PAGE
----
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06 May 2014

A Journey of Self-Awareness

My bad attitude ramped up on Tuesday evening.
Oh, it would've started at least a couple of days earlier had we not been bombarded by "significant weather event" warnings that began Thursday or Friday the previous week.
But I was distracted as we rode out a bumpy Monday night packed with considerable paranoia (and we were packed into the bathroom) as tornadoes ripped through Mississippi and parts of Alabama, laying waste to sections of Athens, a small neighboring city, as well as other towns and areas I know you've heard about.
But in the end we were safe and I was able to get back to the task at hand: having a phenomenally poor attitude. Looming ahead was the weekend.
Among other music-related things I do, I play with a band. We had three gigs coming up, crammed into two days: one Friday evening, one Saturday afternoon, and one Saturday evening. I knew in advance how tired I'd be.
They say you don't get paid for actually playing music; rather, you're paid for loading equipment in and out.
Okay, maybe only our drummer says that. But he's right.
Everything I did that week was bathed in the dim, miserable fog of the thought, "I have to play three gigs this weekend and it's gonna be awful." As miserable as my self-pity was for me, I have to imagine it was doubly (even exponentially) miserable for my wife. But she was a trooper (wow, that sounds patronizing, but I'm leaving it in the post, anyway). So we all slogged through the week.
But sort of like Gloria Gaynor, though, I survived.
Sunday morning we met with our church group for corporate worship. (Full disclosure: I was, indeed, humongously tired and I went out of a sense of obligation. My wife was the only one who knew this until you guys just read it.) We had an enjoyable and relaxing lunch with some relatively new friends from our not-to-be-called-a-small-group missional community. I grilled scallops that evening, and they were even good enough for me to have served them to friends without offering up self-deprecating comments throughout the meal.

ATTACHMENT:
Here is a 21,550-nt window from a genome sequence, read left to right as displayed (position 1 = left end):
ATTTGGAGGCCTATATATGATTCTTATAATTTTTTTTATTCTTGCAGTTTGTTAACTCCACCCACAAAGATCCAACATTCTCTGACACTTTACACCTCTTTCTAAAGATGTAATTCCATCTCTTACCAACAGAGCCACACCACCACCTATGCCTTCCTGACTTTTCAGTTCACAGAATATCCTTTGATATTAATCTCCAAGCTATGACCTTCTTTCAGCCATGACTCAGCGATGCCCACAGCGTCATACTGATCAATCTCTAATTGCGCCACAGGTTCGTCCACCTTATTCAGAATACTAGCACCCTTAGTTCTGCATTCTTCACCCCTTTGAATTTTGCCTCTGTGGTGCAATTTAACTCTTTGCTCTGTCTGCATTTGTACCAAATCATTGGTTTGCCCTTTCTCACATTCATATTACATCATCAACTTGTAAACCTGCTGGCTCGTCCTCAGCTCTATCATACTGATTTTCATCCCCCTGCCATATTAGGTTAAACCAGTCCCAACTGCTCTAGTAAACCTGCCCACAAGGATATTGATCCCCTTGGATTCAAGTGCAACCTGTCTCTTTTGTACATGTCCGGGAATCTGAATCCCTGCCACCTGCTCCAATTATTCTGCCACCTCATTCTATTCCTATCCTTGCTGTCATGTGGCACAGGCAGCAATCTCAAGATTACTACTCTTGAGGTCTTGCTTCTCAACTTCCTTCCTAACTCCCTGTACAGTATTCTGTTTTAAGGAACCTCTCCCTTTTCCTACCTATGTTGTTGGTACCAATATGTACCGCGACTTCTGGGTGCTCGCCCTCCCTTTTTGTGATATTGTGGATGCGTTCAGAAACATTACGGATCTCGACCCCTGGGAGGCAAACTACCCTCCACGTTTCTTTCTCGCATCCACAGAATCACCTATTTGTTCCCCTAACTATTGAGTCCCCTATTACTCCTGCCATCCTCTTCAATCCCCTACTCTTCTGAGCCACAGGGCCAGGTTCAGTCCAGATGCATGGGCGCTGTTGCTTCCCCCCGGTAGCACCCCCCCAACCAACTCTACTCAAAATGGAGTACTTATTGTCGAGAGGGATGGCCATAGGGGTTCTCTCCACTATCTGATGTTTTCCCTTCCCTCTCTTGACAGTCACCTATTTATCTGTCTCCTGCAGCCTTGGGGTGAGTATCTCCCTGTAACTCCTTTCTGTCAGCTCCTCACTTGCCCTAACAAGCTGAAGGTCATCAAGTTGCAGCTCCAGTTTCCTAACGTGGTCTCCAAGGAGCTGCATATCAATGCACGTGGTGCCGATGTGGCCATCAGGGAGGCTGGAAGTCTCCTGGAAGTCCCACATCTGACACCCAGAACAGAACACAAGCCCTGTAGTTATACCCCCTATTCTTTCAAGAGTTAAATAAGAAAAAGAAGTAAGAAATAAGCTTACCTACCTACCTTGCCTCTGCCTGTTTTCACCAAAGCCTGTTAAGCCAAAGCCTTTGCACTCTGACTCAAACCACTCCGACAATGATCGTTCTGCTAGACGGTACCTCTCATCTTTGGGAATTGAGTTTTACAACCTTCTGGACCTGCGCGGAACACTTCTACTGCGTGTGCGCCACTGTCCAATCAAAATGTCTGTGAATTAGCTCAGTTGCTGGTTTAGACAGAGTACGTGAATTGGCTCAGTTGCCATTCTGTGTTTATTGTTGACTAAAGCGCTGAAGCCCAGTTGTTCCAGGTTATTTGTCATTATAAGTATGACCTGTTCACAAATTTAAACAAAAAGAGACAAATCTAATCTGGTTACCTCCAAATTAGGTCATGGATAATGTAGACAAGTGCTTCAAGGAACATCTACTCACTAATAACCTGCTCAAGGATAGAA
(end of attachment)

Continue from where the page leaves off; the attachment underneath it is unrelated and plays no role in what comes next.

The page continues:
At some point on Monday, or maybe even Sunday night before bed, I realized I'd taken a boat-load of gifts God had given me and tossed them into a miry swamp of indifference.
I'm not talking about the "good" things from Sunday -- the scallops and the happy lunch. I'm referring to all of the missed opportunities to be an integral part of what God was and is doing on the world and in people all around me. That isn't a passive religious idea. The God Who created everything gives me the unmerited privilege of playing a small part in what He's doing. And that is mind-boggling.
So how many people did I come into contact with over the weekend who were hurting in some way? How many wanted to tell someone about how God had blessed them? Who needed a few dollars to pay his utility bill? Was there anyone I came across who was at wits' end but was trying to maintain a happy face so no one would see how devastated he was? And what were the names of any of the families that lost their houses on Monday night?
I've no idea.
So help me, I have no idea whatsoever.
Instead of being aware of -- or, heaven forbid, acting upon -- the myriad chances to "be Jesus" to someone (those opportunities and people are constantly in every facet of our lives), I was consumed with something rather finite and insignificant.
I was consumed with myself.
I'd like to say it's a lesson I've learned before, but it appears it's only a lesson I've been taught before.
So it's another week of embarking upon a journey of repentance and awareness. Not a journey of self-awareness, though. Those tend to take me where I don't want to go.
They keep me from going where I need to go.


Christy said...

I just wanted to say thanks for being so open and for sharing.

Jeff Fessler said...

I started to say "been there, done that," until I realized the humiliating inaccuracy of the past tense in that cliche... is there such a saying as "going there, doing that" in the grand collection of American, vernacular catch-phrases?

Dean Lusk said...

A friend of mine once took issue with the verse of "Come, Thou Fount Of Every Blessing" that said, "Prone to wander, Lord, I feel it; prone to leave the God I love."

And I think it's good to rail against that sentiment; that reality.

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